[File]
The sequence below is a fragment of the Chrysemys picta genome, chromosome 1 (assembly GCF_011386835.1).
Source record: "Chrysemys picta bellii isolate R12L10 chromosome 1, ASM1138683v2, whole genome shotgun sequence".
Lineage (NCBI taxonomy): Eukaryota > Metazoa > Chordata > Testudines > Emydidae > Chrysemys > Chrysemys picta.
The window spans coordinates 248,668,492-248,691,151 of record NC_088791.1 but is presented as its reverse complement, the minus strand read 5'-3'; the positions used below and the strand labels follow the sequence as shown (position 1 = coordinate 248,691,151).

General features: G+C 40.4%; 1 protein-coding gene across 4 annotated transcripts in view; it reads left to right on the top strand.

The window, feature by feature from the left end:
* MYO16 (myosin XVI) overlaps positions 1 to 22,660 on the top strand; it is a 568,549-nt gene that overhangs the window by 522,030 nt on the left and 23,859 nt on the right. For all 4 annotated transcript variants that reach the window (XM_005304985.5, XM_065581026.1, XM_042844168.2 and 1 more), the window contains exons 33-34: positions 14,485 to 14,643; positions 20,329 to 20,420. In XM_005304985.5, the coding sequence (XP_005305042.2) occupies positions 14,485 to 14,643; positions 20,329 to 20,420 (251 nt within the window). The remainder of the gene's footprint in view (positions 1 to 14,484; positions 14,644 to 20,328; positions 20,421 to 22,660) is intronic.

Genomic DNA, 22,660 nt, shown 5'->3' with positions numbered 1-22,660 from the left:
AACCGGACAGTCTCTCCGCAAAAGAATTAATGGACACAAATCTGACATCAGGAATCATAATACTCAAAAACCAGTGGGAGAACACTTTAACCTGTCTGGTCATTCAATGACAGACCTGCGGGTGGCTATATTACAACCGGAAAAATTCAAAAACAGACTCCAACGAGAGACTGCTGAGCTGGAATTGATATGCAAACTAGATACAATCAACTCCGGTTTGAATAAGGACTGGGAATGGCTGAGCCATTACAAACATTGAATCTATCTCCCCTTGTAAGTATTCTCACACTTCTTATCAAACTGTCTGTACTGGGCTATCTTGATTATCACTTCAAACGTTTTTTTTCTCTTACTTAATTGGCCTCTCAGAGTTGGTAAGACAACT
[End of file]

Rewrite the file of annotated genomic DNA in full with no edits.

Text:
The sequence below is a fragment of the Chrysemys picta genome, chromosome 1 (assembly GCF_011386835.1).
Source record: "Chrysemys picta bellii isolate R12L10 chromosome 1, ASM1138683v2, whole genome shotgun sequence".
Lineage (NCBI taxonomy): Eukaryota > Metazoa > Chordata > Testudines > Emydidae > Chrysemys > Chrysemys picta.
The window spans coordinates 248,668,492-248,691,151 of record NC_088791.1 but is presented as its reverse complement, the minus strand read 5'-3'; the positions used below and the strand labels follow the sequence as shown (position 1 = coordinate 248,691,151).

General features: G+C 40.4%; 1 protein-coding gene across 4 annotated transcripts in view; it reads left to right on the top strand.

The window, feature by feature from the left end:
* MYO16 (myosin XVI) overlaps positions 1 to 22,660 on the top strand; it is a 568,549-nt gene that overhangs the window by 522,030 nt on the left and 23,859 nt on the right. For all 4 annotated transcript variants that reach the window (XM_005304985.5, XM_065581026.1, XM_042844168.2 and 1 more), the window contains exons 33-34: positions 14,485 to 14,643; positions 20,329 to 20,420. In XM_005304985.5, the coding sequence (XP_005305042.2) occupies positions 14,485 to 14,643; positions 20,329 to 20,420 (251 nt within the window). The remainder of the gene's footprint in view (positions 1 to 14,484; positions 14,644 to 20,328; positions 20,421 to 22,660) is intronic.

Genomic DNA, 22,660 nt, shown 5'->3' with positions numbered 1-22,660 from the left:
AACCGGACAGTCTCTCCGCAAAAGAATTAATGGACACAAATCTGACATCAGGAATCATAATACTCAAAAACCAGTGGGAGAACACTTTAACCTGTCTGGTCATTCAATGACAGACCTGCGGGTGGCTATATTACAACCGGAAAAATTCAAAAACAGACTCCAACGAGAGACTGCTGAGCTGGAATTGATATGCAAACTAGATACAATCAACTCCGGTTTGAATAAGGACTGGGAATGGCTGAGCCATTACAAACATTGAATCTATCTCCCCTTGTAAGTATTCTCACACTTCTTATCAAACTGTCTGTACTGGGCTATCTTGATTATCACTTCAAACGTTTTTTTTCTCTTACTTAATTGGCCTCTCAGAGTTGGTAAGACAACT